Debates on the hydroxychloroquine and chloroquine treatments for the COVID-19 have generated conspiracy theories with one recurring question: Why isn’t it used more?
PARIS — They're not telling us everything. Some things are kept from us. Someone needed this to happen.
As the COVID-19 outbreak quickly spreads, so do conspiracy theories. The virus is killing mostly elderly people? It's a scheme from the government to solve the problem of pension reform. The lockdown? A pretext for a military coup, as anti-government protests were in full swing before the outbreak. The absence of vaccines, treatment or masks? Another conspiracy from the European Union, China, the government or this or that company.
But for a couple of weeks now in France, conspiracy theorists have been focused on just one man: Professor Didier Raoult.
The media coverage and scientific debates concerning the hydroxychloroquine and chloroquine treatments that this doctor uses in the French city of Marseille have sparked a massive movement in the conspiracy theory world.
Why is the treatment, which is supported by many local political figures, not extended to the whole country?
All the details concerning the reservations expressed by the medical sector about the treatment protocol followed by Raoult — the first results didn't receive unanimous support from the scientific community — were not mentioned in the most radical online discussions. Instead, a very different explanation has surged: a conspiracy from the pharmaceutical industry, tainted with strong anti-Semitic overtones.
"Jews can't earn money with that treatment? Might as well terminate it," wrote a user of 4chan/b/, a popular online forum for the English-speaking far right, in a thread pointing out that hydroxychloroquine is inexpensive.
The spread of these theories is not limited to online platforms. Gilbert Collard, a French politician and member of the far-right National Rally, released a podcast on YouTube and also on the party's website in which he picked up many key elements of conspiracy theories about the coronavirus (including its supposed "military" origin), without ever explicitly articulating them.
Historian Valérie Igounet analyzed his speech for the website Conspiracy Watch and concluded that the far-right member of the European Parliament "used well-known conspiracy rhetoric which consists in highlighting supposedly disturbing coincidences." But in the meantime, the politician doesn't mention the many reservations expressed by the medical community on the protocol used by Raoult, or some proven facts — like the classification of chloroquine as a poisonous substance which has nothing to do with the pandemic, since the decision was taken more than a year ago.
Conspiracy theories are also fostered by the government's choices.
"The basis of conspiracy theories is to be sufficiently elliptical, so that everyone can see what they want to behind these theories," says Rudy Reichstadt, the founder of Conspiracy Watch.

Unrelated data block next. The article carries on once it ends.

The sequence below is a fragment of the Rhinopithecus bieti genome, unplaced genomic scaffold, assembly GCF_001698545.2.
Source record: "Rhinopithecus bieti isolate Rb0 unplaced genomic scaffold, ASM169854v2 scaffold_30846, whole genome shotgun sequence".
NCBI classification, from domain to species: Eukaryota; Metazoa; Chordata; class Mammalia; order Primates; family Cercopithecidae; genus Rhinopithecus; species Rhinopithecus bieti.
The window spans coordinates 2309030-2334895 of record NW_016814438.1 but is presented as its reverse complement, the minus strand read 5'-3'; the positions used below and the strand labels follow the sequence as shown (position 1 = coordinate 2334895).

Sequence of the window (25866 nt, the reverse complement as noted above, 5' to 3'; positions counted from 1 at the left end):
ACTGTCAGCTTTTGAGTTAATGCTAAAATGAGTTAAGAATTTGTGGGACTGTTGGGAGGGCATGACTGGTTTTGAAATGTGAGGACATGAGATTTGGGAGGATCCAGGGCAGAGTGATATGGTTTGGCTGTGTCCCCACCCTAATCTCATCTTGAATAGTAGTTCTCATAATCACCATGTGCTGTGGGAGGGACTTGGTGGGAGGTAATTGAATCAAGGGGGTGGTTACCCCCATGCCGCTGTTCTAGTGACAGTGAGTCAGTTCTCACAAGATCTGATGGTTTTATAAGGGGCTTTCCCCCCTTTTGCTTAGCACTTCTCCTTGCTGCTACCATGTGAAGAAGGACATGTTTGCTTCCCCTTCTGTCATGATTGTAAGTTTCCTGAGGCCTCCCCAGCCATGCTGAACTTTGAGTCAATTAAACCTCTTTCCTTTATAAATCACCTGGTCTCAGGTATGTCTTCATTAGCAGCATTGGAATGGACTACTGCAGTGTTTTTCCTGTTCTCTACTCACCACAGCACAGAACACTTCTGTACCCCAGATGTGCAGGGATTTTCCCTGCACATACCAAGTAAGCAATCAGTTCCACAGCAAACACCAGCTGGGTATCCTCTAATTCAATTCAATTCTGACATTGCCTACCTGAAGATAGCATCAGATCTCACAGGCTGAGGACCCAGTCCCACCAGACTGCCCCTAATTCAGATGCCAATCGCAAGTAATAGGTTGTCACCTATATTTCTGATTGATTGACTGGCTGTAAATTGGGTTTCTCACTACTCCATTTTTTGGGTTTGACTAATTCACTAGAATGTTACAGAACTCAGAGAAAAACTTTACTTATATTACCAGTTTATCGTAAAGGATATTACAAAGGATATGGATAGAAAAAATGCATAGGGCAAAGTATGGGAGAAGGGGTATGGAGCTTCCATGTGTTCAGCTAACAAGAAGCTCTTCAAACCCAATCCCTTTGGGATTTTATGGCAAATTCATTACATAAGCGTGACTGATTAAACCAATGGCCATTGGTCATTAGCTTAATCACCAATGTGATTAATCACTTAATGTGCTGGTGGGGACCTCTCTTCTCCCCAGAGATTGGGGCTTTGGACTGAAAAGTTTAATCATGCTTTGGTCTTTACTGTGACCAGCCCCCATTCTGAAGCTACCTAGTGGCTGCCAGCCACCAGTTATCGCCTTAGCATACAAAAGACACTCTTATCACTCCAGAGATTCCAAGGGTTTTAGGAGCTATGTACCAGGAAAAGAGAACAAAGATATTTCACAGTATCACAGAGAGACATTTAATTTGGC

Several French politicians have used conspiratorial semantics, more so on the far right of the political spectrum, but also on the far left, which usually express suspicions concerning the pharmaceutical industry. Plenty of allusions to conspiracy theories can also be found on Facebook groups related to the "yellow vests' movement.
These theories are not just multiplying because of the current climate of anxiety: They are also fostered by the government's choices in the management of the epidemic.
Take for instance the fact that the first round of the municipal elections was maintained just before the lockdown. This gave rhetorical "ammunition" to conspiracy theorists who claimed the government was seeking to cause more deaths or, on the contrary, to those who argued the pandemic wasn't serious.
"Chloroquine" is one of France's buzzwords right now — Photo: Joegoauk Goa
For advocates of conspiracy theories, all the criticisms against Professor Raoult and his therapeutic trials are new "evidence" proving them right. If the doctor "upsets' so many, it's probably because he is right. His cheap and simple treatment is only contested because there are supposedly hidden interests at stake.
That reasoning allowed advocates of the so-called "QAnon" theory — which defends the fact that US President Donald Trump is the hero of a secret plot made of "true patriots' — to include professor Raoult's figure in their theses. For them, since Didier Raoult is hated by "the Establishment" like Donald Trump, he must be part of these "unsung heroes'. The professor himself has posed as a victim of the Paris-based establishment of health experts.
The criticisms he made in the past about the French medical system have resurfaced today — Russian website Sputnik dug up a 15-year old video of Raoult in which he explains that France is poorly prepared for an epidemic. Misinformation campaigns on COVID-19, which the EU has blamed on Russia, have widely circulated online these past few weeks.
Since Raoult is hated by "the Establishment", he must be part of these "unsung heroes' ...
But with his atypical background and his multiple sensational statements over the years, Raoult also embarrasses even the strongest advocates of conspiracy theories.
Granted, on popular far-right forums like 4chan/b/ou Avenoel, people seem to like his appearance as an old white druid and the statements he made ten years ago as a "climate change skeptic". But Didier Raoult also wrote an op-ed in Le Point in which he criticized the concept of "Français de souche" (native-born French) as a scientific absurdity.
Because of this text, some have called him "cosmopolitan trash" on Avenoel while other conspiracy and anti-Semitic websites have been searching, for several days, links with the Israeli Mossad secret services.
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